Update, 6/21, 1:02 am: Please see after the jump. 1:15 am: Videos of the protest have surfaced. Here’s a good one.
The Chinese blogosphere, specifically Weibo, is abuzz after an incident yesterday involving an African expat, believed to be Nigerian, in Guangzhou. Specifically, he died in police custody. According to Tea Leaf Nation:
One netizen, @GingerYip reports, “According to a black brother at the scene, this morning a black brother got involved in a physical altercation with an electric bike driver over a RMB10 fare (less than US$2). The police took the black brother away. Then they told his family that he died and his family asked for his body. According to the police’s account, the fight happened around 1pm on [the 18th], and the man lost consciousness around 5pm, and he died despite emergency medical attention.”
Police replied, via Sina Weibo, of course, acknowledging the situation and asking for calm. The Nanfang, which broke this story on the English-language blogosphere, adds this detail: “Whatever happened, many in the African community in Guangzhou are upset about it. Crowds gathered around Gongyuan West Road this afternoon to protest, disrupting traffic near the Sanyuanli Police Station. The police called it a protest, but witnesses say the protesters had gone as far as setting fire to a police car.”
According to the Guardian’s Tania Branigan:
In a separate post, the police said immigrants had blocked traffic on Guangyuan West Road – where the fight broke out – on Tuesday afternoon but were dispersed by officers.
They appealed to foreign nationals living in China to “abide by Chinese laws, not harm public interests or disrupt public order” and said police would investigate the death in strict accordance with the law.
We’re not going to know the full truth until days later (or ever?), but it seems like netizens have taken the police’s side on this issue, according to Tea Leaf Nation. “Online sentiments on Chinese social media were overwhelmingly in favor of the police, with many netizens resorting to xenophobic and racist taunts against the estimated 200,000 African migrants living in Guangzhou.”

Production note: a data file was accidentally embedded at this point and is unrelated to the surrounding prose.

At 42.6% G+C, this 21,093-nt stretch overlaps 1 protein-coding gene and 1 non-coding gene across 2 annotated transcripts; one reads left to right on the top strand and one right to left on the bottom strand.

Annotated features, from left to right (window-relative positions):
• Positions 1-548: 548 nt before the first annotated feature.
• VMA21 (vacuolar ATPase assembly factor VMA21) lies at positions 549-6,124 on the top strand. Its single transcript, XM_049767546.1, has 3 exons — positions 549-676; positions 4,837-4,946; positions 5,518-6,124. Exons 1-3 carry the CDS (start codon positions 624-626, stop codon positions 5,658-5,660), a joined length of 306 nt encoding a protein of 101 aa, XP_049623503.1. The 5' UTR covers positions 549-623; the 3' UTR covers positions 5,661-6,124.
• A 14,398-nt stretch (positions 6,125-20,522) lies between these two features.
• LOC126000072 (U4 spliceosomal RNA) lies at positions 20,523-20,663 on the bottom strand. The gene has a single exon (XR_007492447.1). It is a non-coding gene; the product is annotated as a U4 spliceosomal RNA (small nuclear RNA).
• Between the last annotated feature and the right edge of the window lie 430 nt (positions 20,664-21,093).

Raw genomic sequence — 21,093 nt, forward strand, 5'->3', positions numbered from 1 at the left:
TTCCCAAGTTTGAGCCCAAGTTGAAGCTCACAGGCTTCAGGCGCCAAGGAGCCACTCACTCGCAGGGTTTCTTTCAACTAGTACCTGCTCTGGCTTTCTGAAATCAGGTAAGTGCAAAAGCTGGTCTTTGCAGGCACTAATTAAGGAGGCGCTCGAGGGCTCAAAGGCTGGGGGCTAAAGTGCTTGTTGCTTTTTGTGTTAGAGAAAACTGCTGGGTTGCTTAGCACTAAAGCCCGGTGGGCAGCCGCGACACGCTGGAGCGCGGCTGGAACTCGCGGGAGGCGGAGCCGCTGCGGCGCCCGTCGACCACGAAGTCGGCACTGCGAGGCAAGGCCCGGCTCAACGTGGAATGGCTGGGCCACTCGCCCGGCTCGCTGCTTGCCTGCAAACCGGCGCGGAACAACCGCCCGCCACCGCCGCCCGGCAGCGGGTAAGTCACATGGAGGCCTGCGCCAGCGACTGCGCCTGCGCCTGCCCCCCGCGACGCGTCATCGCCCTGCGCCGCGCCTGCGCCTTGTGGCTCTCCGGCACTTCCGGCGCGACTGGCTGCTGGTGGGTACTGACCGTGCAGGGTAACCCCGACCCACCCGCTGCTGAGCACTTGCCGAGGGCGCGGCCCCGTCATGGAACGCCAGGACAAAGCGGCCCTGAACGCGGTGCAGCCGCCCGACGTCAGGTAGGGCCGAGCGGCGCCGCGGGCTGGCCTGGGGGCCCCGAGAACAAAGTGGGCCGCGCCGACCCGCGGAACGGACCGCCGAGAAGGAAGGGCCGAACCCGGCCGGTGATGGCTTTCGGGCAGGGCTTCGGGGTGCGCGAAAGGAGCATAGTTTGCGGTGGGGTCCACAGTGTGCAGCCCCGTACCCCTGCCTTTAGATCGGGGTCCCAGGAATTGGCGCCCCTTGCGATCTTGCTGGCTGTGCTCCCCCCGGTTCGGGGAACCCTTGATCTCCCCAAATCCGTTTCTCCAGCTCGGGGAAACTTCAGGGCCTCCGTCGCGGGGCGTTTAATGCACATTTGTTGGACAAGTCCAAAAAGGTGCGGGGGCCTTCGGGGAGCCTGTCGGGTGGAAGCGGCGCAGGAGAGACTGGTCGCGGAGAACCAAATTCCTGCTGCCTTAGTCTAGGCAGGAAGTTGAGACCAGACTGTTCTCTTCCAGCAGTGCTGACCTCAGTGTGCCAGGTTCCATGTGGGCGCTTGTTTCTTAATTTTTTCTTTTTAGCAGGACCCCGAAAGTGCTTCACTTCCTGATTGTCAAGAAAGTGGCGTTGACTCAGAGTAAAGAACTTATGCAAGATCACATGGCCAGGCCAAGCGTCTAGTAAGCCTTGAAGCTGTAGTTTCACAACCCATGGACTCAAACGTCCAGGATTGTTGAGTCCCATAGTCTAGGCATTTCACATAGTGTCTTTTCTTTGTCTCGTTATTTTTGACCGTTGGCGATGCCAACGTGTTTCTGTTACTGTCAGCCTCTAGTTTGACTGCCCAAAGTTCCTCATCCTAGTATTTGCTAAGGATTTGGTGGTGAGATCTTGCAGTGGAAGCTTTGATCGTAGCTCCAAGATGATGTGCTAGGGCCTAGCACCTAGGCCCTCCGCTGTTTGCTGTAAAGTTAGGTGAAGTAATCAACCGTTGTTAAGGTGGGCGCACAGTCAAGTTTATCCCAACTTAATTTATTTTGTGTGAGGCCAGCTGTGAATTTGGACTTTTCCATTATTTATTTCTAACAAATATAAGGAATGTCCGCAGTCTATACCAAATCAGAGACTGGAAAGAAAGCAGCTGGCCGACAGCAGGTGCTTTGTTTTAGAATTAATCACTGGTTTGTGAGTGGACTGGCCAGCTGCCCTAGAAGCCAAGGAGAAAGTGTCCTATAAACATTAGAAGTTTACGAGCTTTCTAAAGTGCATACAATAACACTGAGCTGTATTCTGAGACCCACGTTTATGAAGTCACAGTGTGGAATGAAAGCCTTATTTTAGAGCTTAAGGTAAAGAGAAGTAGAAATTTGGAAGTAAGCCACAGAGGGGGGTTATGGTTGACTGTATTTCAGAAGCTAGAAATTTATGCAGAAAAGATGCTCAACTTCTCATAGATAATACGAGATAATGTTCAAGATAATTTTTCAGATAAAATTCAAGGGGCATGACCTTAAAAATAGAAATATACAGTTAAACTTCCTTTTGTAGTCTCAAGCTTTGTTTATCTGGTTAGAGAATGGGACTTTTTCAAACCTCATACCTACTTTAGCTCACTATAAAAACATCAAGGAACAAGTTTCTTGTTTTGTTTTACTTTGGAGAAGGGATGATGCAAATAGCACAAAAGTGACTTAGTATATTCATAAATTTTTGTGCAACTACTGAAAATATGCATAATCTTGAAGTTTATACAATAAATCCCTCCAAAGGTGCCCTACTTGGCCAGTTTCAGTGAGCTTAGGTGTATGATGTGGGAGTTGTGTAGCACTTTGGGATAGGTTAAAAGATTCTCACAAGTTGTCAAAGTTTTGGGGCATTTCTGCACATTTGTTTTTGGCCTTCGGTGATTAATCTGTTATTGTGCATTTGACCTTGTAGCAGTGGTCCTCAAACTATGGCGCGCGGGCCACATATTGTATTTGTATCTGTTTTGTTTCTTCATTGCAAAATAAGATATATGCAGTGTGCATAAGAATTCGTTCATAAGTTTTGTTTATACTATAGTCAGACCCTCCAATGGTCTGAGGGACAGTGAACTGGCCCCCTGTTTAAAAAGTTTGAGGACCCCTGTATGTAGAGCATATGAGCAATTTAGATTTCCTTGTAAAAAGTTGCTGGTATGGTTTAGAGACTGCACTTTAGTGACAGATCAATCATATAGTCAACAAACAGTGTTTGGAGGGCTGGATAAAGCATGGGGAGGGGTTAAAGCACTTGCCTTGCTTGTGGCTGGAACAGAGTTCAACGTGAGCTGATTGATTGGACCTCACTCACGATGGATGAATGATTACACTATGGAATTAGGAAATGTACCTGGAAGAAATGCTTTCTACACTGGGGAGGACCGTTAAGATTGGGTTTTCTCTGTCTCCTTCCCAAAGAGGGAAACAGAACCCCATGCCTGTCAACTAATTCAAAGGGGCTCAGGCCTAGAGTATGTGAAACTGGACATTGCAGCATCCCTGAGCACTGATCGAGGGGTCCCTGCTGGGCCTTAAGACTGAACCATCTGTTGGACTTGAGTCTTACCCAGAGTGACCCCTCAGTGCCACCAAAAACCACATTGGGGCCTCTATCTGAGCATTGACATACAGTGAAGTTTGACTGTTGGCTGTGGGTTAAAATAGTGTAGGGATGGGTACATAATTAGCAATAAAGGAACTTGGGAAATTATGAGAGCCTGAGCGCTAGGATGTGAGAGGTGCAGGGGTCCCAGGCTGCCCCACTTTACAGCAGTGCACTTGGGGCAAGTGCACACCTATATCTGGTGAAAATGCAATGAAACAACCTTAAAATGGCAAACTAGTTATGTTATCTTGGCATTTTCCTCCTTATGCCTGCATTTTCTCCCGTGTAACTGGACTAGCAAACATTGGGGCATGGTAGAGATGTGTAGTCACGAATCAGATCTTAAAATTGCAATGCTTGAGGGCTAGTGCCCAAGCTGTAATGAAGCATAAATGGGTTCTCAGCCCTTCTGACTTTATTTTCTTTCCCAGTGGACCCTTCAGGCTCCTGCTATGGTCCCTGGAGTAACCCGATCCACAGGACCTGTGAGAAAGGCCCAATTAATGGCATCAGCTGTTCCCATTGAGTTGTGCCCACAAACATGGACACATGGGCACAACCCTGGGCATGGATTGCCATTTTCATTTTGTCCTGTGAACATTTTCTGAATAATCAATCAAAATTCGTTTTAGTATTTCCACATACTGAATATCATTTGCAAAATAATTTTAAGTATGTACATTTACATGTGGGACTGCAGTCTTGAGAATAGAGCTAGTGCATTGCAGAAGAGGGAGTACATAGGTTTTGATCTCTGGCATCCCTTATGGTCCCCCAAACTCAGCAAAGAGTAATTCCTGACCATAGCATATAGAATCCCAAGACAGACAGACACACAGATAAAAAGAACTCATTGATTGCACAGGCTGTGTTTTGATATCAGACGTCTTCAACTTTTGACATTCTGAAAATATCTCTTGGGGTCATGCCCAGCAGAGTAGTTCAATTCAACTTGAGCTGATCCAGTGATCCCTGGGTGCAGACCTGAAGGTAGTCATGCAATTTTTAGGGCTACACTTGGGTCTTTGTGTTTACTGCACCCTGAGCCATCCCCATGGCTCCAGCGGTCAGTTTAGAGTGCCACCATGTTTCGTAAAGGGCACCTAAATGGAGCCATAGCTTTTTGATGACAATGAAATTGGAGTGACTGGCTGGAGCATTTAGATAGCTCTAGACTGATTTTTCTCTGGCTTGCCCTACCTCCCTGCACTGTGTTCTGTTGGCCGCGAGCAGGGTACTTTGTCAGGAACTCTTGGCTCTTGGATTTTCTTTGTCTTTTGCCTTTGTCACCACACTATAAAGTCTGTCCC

The dirty little truth no one wants to talk about here is that there is mutual disdain between China and much of Africa, for reasons too complex to get into in this space. This incident will not help relations.
Updates as they become available.
Update, 6/21, 1:02 am: More than 100 Africans participated in the protest on Tuesday (June 19), according to Xinhua. We also have the man’s name: Celestine Elebechi.
Xinhua said the dead African man, whose identity has not been confirmed, “suddenly fell unconscious” at a police station on Monday afternoon “and died after medical efforts failed”, Xinhua said, citing police.
The African man was taken into the police station for questioning on Monday after he had a “physical altercation” with another person, the owner of an electric bicycle who had given the African man a ride as a passenger on Monday afternoon, Xinhua said. Both of them disagreed over payment.
Obviously that’s not a lot of information, and we’d do well to remember that the source here is Xinhua.
Also, Global Times felt the need to publish this just 40 minutes ago:
The city of Guangzhou has seen an increasing number of foreigners in recent years. Official statistics show that there are currently over 20,000 Africans in Guangzhou, however, some scholars believe this number is a conservative estimate, considering the number of unidentified immigrants. They pointed out that Africans in Guangzhou could total 200,000 and increase by 30 percent to 40 percent every year.
The boom in the number of foreigners symbolizes Guangzhou’s internationalization, but it also challenges the city’s management.
As China’s fast development is attracting more foreigners into the country, disputes between different races, common in immigrant countries, are likely to occur in China. This phenomenon used to be a faraway idea for Chinese police, but now it may become increasingly frequent. Conflicts between different racial groups can generate other social problems as well. In the worst case scenario, anti-immigrant feelings can trigger large scale social tensions, as witnessed in many European countries now.
(H/T Alicia, Jeremiah Jenne)